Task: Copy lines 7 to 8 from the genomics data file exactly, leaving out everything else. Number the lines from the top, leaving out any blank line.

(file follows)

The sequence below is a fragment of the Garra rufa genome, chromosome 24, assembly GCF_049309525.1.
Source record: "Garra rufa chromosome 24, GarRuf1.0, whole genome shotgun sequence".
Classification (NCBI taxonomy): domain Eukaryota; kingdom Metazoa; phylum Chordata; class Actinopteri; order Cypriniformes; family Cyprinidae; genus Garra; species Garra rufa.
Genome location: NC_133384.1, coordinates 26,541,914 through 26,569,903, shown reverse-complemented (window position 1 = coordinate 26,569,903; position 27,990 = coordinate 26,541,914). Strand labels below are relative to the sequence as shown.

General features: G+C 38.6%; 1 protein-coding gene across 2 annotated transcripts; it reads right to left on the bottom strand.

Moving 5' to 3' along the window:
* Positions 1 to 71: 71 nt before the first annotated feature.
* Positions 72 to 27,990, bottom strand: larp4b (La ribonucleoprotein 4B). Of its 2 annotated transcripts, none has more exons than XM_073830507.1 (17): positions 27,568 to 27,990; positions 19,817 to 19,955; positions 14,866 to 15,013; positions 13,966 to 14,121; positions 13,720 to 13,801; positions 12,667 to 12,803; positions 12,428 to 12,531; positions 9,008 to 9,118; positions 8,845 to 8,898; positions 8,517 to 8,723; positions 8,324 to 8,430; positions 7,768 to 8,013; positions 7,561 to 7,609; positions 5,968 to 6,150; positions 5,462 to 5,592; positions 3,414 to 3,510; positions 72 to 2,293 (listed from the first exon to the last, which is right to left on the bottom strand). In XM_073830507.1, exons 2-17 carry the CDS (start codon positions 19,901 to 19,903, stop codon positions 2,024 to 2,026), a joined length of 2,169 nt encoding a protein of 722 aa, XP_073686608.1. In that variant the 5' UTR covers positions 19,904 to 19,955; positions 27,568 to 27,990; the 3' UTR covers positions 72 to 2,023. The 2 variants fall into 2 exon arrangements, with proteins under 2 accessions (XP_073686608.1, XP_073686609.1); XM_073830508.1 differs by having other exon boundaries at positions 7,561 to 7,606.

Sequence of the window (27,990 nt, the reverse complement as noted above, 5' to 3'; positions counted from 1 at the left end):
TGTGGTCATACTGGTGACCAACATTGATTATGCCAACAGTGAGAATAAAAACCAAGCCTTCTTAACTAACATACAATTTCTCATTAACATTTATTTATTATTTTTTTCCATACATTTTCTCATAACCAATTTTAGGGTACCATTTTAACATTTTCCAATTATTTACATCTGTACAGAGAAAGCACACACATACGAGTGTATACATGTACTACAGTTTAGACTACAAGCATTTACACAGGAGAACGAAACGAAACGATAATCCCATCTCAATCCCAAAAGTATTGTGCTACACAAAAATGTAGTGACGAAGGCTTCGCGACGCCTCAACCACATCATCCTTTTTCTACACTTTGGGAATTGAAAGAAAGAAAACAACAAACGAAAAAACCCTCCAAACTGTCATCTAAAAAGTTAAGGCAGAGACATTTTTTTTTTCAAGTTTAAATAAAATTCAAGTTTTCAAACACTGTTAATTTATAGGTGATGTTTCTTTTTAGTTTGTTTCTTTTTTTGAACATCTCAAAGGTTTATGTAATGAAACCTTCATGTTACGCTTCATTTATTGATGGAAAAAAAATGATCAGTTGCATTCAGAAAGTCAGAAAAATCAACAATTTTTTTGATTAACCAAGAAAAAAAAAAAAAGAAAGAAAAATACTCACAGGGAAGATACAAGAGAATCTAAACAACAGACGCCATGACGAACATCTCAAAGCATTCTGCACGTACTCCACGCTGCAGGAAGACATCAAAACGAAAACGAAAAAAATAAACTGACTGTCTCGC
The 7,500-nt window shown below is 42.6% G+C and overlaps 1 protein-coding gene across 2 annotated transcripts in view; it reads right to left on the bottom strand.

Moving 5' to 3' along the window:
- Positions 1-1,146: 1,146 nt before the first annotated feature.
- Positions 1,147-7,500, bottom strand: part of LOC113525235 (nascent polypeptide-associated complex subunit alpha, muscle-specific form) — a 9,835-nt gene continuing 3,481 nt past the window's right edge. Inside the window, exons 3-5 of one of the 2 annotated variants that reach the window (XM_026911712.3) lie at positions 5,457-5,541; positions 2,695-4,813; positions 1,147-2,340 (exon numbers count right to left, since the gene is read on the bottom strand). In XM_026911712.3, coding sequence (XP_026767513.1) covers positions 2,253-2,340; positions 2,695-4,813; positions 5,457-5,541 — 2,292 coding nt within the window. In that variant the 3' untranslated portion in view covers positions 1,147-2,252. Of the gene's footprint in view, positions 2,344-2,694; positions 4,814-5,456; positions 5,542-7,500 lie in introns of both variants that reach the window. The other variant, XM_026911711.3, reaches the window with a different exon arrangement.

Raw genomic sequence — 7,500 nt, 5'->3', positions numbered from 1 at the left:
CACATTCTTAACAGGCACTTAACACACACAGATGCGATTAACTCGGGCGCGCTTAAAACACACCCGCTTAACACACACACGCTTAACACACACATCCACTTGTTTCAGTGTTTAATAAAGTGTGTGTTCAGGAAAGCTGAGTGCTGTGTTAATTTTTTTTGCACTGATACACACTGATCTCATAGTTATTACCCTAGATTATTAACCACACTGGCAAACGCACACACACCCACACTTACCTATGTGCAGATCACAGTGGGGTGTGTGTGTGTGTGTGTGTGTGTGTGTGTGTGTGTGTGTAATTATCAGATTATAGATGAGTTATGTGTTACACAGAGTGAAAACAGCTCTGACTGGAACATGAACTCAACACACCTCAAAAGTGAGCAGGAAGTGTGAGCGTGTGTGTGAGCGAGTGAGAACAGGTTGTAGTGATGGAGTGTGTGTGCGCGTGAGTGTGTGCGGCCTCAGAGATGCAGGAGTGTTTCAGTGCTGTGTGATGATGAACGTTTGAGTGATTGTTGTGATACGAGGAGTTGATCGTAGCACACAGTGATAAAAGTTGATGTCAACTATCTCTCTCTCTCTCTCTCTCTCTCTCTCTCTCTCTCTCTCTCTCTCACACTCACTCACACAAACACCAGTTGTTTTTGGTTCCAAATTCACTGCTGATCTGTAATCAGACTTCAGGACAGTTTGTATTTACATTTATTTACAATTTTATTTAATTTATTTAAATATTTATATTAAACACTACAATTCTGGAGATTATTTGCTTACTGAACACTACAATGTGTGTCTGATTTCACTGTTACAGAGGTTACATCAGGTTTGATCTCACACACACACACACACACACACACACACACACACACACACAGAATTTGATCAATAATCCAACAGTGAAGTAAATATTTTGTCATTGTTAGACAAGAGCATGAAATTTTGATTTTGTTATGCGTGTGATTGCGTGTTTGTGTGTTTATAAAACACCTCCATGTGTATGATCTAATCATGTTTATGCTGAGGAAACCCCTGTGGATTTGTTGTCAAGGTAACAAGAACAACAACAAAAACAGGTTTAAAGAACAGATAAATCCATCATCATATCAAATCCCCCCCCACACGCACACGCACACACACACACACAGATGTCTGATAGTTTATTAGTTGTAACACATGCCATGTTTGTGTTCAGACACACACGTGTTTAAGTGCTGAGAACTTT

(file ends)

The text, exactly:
* Positions 1 to 71: 71 nt before the first annotated feature.
* Positions 72 to 27,990, bottom strand: larp4b (La ribonucleoprotein 4B). Of its 2 annotated transcripts, none has more exons than XM_073830507.1 (17): positions 27,568 to 27,990; positions 19,817 to 19,955; positions 14,866 to 15,013; positions 13,966 to 14,121; positions 13,720 to 13,801; positions 12,667 to 12,803; positions 12,428 to 12,531; positions 9,008 to 9,118; positions 8,845 to 8,898; positions 8,517 to 8,723; positions 8,324 to 8,430; positions 7,768 to 8,013; positions 7,561 to 7,609; positions 5,968 to 6,150; positions 5,462 to 5,592; positions 3,414 to 3,510; positions 72 to 2,293 (listed from the first exon to the last, which is right to left on the bottom strand). In XM_073830507.1, exons 2-17 carry the CDS (start codon positions 19,901 to 19,903, stop codon positions 2,024 to 2,026), a joined length of 2,169 nt encoding a protein of 722 aa, XP_073686608.1. In that variant the 5' UTR covers positions 19,904 to 19,955; positions 27,568 to 27,990; the 3' UTR covers positions 72 to 2,023. The 2 variants fall into 2 exon arrangements, with proteins under 2 accessions (XP_073686608.1, XP_073686609.1); XM_073830508.1 differs by having other exon boundaries at positions 7,561 to 7,606.